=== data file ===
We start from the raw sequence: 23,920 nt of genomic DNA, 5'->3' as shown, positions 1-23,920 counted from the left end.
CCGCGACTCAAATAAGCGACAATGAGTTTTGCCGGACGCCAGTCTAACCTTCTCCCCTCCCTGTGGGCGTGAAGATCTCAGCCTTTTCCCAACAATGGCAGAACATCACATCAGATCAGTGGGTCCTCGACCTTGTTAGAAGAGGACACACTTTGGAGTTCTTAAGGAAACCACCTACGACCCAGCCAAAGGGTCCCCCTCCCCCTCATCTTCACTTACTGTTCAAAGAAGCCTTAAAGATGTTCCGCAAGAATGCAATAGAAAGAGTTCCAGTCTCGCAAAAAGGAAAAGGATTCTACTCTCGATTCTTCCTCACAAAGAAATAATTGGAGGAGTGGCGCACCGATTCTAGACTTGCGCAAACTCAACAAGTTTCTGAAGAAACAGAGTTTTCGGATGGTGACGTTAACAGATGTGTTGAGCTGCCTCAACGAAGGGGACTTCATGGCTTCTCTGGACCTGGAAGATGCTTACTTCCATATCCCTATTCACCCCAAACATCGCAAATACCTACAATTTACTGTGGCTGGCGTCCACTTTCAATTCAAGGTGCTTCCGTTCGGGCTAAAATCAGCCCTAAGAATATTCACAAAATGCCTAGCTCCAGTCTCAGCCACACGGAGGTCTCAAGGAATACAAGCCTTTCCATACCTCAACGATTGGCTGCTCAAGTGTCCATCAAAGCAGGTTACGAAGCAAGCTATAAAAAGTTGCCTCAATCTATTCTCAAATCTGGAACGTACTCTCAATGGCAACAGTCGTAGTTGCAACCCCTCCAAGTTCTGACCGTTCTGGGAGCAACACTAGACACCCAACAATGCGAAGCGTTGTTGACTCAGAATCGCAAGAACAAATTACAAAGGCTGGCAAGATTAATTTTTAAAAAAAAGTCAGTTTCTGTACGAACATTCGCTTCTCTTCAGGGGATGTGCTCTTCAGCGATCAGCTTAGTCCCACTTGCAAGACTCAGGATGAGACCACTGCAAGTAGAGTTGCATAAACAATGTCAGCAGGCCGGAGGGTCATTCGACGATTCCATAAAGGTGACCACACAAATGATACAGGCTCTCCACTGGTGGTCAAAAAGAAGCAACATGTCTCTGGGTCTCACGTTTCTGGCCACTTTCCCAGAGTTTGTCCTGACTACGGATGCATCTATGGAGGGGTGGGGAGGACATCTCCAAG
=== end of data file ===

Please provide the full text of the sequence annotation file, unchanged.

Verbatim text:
We start from the raw sequence: 23,920 nt of genomic DNA, 5'->3' as shown, positions 1-23,920 counted from the left end.
CCGCGACTCAAATAAGCGACAATGAGTTTTGCCGGACGCCAGTCTAACCTTCTCCCCTCCCTGTGGGCGTGAAGATCTCAGCCTTTTCCCAACAATGGCAGAACATCACATCAGATCAGTGGGTCCTCGACCTTGTTAGAAGAGGACACACTTTGGAGTTCTTAAGGAAACCACCTACGACCCAGCCAAAGGGTCCCCCTCCCCCTCATCTTCACTTACTGTTCAAAGAAGCCTTAAAGATGTTCCGCAAGAATGCAATAGAAAGAGTTCCAGTCTCGCAAAAAGGAAAAGGATTCTACTCTCGATTCTTCCTCACAAAGAAATAATTGGAGGAGTGGCGCACCGATTCTAGACTTGCGCAAACTCAACAAGTTTCTGAAGAAACAGAGTTTTCGGATGGTGACGTTAACAGATGTGTTGAGCTGCCTCAACGAAGGGGACTTCATGGCTTCTCTGGACCTGGAAGATGCTTACTTCCATATCCCTATTCACCCCAAACATCGCAAATACCTACAATTTACTGTGGCTGGCGTCCACTTTCAATTCAAGGTGCTTCCGTTCGGGCTAAAATCAGCCCTAAGAATATTCACAAAATGCCTAGCTCCAGTCTCAGCCACACGGAGGTCTCAAGGAATACAAGCCTTTCCATACCTCAACGATTGGCTGCTCAAGTGTCCATCAAAGCAGGTTACGAAGCAAGCTATAAAAAGTTGCCTCAATCTATTCTCAAATCTGGAACGTACTCTCAATGGCAACAGTCGTAGTTGCAACCCCTCCAAGTTCTGACCGTTCTGGGAGCAACACTAGACACCCAACAATGCGAAGCGTTGTTGACTCAGAATCGCAAGAACAAATTACAAAGGCTGGCAAGATTAATTTTTAAAAAAAAGTCAGTTTCTGTACGAACATTCGCTTCTCTTCAGGGGATGTGCTCTTCAGCGATCAGCTTAGTCCCACTTGCAAGACTCAGGATGAGACCACTGCAAGTAGAGTTGCATAAACAATGTCAGCAGGCCGGAGGGTCATTCGACGATTCCATAAAGGTGACCACACAAATGATACAGGCTCTCCACTGGTGGTCAAAAAGAAGCAACATGTCTCTGGGTCTCACGTTTCTGGCCACTTTCCCAGAGTTTGTCCTGACTACGGATGCATCTATGGAGGGGTGGGGAGGACATCTCCAAG